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Int J Cardiol. 2017 Mar 11. pii: S0167-5273(17)30385-6. doi: 10.1016/j.ijcard.2017.03.047. [Epub ahead of print]

Left ventricular morphology and function in adolescents: Relations to fitness and fatness.

Author information

1
School of Human Movement and Nutrition Sciences, The University of Queensland, St Lucia, Brisbane, QLD, Australia.
2
School of Physiotherapy and Exercise Science, Curtin University, Perth, WA, Australia.
3
Institute for Exercise and Environmental Medicine, Texas Health Presbyterian Hospital, Dallas, TX, USA; Department of Internal Medicine, University of Texas Southwestern Medical Centre, Dallas, TX, USA.
4
Research Institute for Sport and Exercise Sciences, Liverpool John Moores University, Tom Reilly Building, Byrom Street, Liverpool L3 3AF, UK.
5
Department of Circulation and Medical Imaging, Norwegian University of Science and Technology, Trondheim, Norway.
6
Children's Nutrition Research Centre, The University of Queensland, Brisbane, QLD, Australia.
7
Heart Care Partners, The Wesley Hospital, Brisbane, QLD, Australia.
8
Institute for Molecular Bioscience, The University of Queensland, Brisbane, QLD, Australia; Department of Paediatric Endocrinology, Lady Cilento Children's Hospital, Brisbane, QLD, Australia.
9
Department of Circulation and Medical Imaging, Norwegian University of Science and Technology, Trondheim, Norway; Helse Midt-Norge RHF, Strandvegen 1, Stjordal, Norway.
10
School of Human Movement and Nutrition Sciences, The University of Queensland, St Lucia, Brisbane, QLD, Australia. Electronic address: jcoombes@uq.edu.au.

Abstract

BACKGROUND:

Obesity in childhood predisposes individuals to cardiovascular disease and increased risk of premature all-cause mortality. The aim of this study was to determine differences in LV morphology and function in obese and normal-weight adolescents. Furthermore, relationships between LV outcomes, cardiorespiratory fitness (CRF) and adiposity were explored.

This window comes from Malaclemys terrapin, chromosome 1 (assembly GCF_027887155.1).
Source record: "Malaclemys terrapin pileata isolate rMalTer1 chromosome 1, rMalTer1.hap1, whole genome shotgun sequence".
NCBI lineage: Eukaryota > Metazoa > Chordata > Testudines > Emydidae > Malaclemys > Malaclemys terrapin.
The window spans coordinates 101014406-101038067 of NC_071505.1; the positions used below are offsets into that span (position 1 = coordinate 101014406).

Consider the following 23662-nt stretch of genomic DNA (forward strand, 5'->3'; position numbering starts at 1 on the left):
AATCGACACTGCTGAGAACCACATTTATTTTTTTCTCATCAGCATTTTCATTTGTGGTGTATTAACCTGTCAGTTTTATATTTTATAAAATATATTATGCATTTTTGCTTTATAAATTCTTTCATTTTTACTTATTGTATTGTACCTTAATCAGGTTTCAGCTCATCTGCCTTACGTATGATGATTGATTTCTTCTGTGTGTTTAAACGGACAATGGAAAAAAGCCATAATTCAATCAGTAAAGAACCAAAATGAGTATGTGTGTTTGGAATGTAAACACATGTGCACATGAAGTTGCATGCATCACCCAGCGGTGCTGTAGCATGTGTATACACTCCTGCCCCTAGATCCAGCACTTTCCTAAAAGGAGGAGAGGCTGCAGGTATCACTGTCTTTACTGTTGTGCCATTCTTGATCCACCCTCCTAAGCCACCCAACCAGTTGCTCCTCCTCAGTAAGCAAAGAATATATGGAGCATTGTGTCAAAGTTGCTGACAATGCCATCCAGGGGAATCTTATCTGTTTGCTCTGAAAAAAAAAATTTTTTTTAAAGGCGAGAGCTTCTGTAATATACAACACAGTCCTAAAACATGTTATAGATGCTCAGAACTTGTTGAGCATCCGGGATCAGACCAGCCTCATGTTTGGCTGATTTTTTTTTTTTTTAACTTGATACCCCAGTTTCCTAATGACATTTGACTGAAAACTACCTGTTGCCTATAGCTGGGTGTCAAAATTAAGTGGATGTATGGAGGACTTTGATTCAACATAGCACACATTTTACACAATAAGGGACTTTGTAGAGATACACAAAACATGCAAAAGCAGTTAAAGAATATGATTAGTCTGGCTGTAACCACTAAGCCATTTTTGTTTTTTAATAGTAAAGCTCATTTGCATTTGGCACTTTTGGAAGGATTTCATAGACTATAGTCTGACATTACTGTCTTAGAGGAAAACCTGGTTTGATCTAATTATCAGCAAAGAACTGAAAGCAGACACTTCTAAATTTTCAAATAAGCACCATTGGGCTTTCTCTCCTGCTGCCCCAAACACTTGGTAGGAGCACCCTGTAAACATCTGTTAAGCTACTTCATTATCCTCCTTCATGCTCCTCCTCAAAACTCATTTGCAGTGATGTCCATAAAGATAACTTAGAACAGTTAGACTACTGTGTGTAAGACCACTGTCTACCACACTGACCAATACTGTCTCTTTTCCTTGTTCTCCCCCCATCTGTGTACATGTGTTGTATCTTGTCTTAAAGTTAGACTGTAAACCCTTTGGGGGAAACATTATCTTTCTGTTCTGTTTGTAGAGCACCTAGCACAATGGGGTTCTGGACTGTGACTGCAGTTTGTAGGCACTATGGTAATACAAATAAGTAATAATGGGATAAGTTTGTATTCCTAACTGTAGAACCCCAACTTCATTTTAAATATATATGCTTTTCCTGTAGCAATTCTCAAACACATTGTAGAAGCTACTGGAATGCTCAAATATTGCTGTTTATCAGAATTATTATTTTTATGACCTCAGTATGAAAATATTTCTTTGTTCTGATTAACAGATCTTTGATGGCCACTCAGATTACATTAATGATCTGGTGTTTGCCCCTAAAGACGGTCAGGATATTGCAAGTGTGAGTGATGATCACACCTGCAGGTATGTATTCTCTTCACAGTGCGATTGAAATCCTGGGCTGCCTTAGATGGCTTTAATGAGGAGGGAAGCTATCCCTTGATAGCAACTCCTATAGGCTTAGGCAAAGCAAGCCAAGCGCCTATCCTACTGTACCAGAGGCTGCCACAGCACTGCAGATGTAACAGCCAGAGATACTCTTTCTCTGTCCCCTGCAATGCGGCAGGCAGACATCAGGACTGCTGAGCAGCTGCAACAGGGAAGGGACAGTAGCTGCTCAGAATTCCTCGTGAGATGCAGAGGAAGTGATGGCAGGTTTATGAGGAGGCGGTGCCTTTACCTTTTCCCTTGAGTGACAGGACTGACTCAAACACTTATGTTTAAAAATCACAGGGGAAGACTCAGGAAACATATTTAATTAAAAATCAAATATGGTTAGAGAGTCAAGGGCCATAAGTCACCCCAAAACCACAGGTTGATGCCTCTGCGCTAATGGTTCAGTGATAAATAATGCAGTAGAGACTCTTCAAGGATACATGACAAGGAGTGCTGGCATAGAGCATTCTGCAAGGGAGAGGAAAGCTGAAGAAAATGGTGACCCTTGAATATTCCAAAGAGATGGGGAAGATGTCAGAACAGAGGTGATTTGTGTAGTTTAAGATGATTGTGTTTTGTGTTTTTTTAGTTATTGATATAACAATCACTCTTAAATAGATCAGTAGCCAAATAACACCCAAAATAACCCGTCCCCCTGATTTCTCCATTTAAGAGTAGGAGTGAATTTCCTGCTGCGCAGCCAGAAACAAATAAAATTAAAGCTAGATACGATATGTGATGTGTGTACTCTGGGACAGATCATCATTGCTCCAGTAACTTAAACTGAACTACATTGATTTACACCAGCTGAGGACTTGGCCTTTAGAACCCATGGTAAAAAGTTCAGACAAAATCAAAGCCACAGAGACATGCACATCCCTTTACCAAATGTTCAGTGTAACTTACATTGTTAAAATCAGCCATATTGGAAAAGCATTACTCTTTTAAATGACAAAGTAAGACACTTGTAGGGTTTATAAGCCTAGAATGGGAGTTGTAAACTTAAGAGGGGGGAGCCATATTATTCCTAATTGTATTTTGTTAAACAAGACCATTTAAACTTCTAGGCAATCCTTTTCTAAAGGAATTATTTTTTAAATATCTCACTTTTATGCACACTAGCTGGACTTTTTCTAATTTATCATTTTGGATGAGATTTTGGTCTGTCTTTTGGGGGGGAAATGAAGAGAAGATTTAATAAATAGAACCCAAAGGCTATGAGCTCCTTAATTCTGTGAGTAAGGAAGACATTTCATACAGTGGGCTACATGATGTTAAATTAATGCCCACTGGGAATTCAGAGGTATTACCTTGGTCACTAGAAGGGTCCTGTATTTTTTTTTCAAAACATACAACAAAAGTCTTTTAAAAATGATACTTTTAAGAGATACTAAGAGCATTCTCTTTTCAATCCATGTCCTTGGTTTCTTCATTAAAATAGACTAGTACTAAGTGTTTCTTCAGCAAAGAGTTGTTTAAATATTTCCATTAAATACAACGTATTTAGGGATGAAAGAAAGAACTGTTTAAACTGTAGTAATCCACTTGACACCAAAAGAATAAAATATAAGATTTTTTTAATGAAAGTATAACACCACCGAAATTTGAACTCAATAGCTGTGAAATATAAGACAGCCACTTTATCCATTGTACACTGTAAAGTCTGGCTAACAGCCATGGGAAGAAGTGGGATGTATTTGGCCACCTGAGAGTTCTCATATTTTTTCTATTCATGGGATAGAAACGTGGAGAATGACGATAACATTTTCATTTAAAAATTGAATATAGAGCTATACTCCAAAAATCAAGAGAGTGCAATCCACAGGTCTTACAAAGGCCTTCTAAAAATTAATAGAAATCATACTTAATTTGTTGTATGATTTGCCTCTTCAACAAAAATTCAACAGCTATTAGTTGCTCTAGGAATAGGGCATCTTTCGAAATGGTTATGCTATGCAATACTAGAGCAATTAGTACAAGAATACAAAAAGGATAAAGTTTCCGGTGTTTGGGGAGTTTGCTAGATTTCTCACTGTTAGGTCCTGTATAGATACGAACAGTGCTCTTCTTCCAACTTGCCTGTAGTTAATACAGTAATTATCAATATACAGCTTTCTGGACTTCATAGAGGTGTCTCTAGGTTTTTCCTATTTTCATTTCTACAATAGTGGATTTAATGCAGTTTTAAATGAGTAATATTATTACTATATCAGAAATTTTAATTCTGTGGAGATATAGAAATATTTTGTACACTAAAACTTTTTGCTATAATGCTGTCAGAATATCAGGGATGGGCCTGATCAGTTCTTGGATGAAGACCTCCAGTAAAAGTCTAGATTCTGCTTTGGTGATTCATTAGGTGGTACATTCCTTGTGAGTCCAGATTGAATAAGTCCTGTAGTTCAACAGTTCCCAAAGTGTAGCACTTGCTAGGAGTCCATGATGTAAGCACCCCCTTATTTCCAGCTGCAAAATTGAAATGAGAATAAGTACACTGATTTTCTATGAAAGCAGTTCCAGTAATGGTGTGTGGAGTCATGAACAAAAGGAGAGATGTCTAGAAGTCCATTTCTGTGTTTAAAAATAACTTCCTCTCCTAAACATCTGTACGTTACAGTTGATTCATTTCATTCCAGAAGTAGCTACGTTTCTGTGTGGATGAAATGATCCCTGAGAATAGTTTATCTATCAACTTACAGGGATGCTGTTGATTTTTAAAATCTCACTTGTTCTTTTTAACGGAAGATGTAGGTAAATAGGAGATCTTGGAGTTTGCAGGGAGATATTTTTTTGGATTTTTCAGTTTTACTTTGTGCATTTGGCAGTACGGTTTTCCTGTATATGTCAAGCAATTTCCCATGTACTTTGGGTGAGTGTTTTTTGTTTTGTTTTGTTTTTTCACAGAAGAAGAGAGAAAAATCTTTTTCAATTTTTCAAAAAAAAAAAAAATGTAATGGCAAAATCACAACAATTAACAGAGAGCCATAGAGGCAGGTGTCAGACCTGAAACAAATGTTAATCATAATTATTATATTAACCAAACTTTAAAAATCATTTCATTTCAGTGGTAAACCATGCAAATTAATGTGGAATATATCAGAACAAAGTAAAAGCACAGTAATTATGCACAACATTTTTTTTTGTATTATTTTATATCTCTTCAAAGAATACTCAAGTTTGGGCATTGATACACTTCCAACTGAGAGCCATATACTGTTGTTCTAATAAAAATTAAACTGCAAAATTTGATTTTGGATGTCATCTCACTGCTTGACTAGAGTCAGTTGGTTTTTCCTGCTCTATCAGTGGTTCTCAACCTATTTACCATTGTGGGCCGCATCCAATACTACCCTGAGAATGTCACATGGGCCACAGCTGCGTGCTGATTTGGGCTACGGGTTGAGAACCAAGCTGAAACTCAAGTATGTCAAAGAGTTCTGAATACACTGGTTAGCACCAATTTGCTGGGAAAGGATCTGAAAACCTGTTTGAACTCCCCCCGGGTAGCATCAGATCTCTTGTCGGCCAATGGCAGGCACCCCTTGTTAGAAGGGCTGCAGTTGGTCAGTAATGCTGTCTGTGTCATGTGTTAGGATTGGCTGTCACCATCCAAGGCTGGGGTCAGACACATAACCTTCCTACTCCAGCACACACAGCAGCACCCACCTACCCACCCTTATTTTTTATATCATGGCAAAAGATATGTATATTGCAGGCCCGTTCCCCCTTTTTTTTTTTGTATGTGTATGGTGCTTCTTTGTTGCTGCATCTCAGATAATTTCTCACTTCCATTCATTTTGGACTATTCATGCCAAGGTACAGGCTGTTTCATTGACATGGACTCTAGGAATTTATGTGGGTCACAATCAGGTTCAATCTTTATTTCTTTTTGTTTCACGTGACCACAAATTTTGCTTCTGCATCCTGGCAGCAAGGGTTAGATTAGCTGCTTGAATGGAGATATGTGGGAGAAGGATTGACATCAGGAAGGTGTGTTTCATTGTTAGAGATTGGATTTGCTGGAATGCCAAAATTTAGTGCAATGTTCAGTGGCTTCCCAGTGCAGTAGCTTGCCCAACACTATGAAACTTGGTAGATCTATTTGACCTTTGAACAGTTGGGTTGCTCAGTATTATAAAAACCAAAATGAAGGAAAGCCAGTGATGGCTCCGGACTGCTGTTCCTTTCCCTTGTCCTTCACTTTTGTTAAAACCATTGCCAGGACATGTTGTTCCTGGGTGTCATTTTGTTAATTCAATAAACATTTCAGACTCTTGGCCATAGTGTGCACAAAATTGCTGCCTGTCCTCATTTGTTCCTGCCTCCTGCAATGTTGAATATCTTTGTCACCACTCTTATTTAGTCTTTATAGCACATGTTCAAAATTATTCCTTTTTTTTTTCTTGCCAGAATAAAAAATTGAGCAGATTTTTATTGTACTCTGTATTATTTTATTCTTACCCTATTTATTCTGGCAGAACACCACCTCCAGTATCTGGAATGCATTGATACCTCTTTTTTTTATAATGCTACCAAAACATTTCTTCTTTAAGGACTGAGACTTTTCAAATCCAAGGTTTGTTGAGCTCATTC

METHODS:

LV morphology was assessed using magnetic resonance imaging (MRI) in 20 adolescents (11 normal-weight [BMI equivalent to 18kg/m2-25kg/m2] and 9 obese [BMI equivalent to ≥30kg/m2]); 13.3±1.1years, 45% female, Tanner puberty stage 3 [2-4]) using magnetic resonance imaging (MRI). Global longitudinal strain (GLS), strain rate (SR) and traditional echocardiographic indices were used to assess LV function. CRF (peak oxygen consumption), percent body fat (dual-energy x-ray absorptiometry), abdominal adipose tissue (MRI), and blood biochemistry markers were also evaluated.

RESULTS:

Adolescents with obesity showed significantly poorer LV function compared to normal-weight adolescents (P<0.05) indicated by higher GLS (+6.29%) and SR in systole (+0.17s-1), and lower SR in early diastole (-0.61s-1), and tissue Doppler velocities (S' -2.7cm/s; e' -2.3cm/s; A' -1.1cm/s). There were no group differences in LV morphology when indexed to fat free mass (P>0.05). Moderate to strong associations between myocardial contractility and relaxation, adiposity, arterial blood pressure and cardiorespiratory fitness were noted (r=0.49-0.71, P<0.05).

CONCLUSION:

Obesity in adolescence is associated with altered LV systolic and diastolic function. The notable relationship between LV function, CRF and adiposity highlights the potential utility of multidisciplinary lifestyle interventions to treat diminished LV function in this population.

CLINICAL TRIAL REGISTRATION:

NCT01991106.

KEYWORDS:

Adiposity; Cardiorespiratory fitness; Global longitudinal strain; Global longitudinal strain rate; Left ventricular mass; Tissue Doppler velocities

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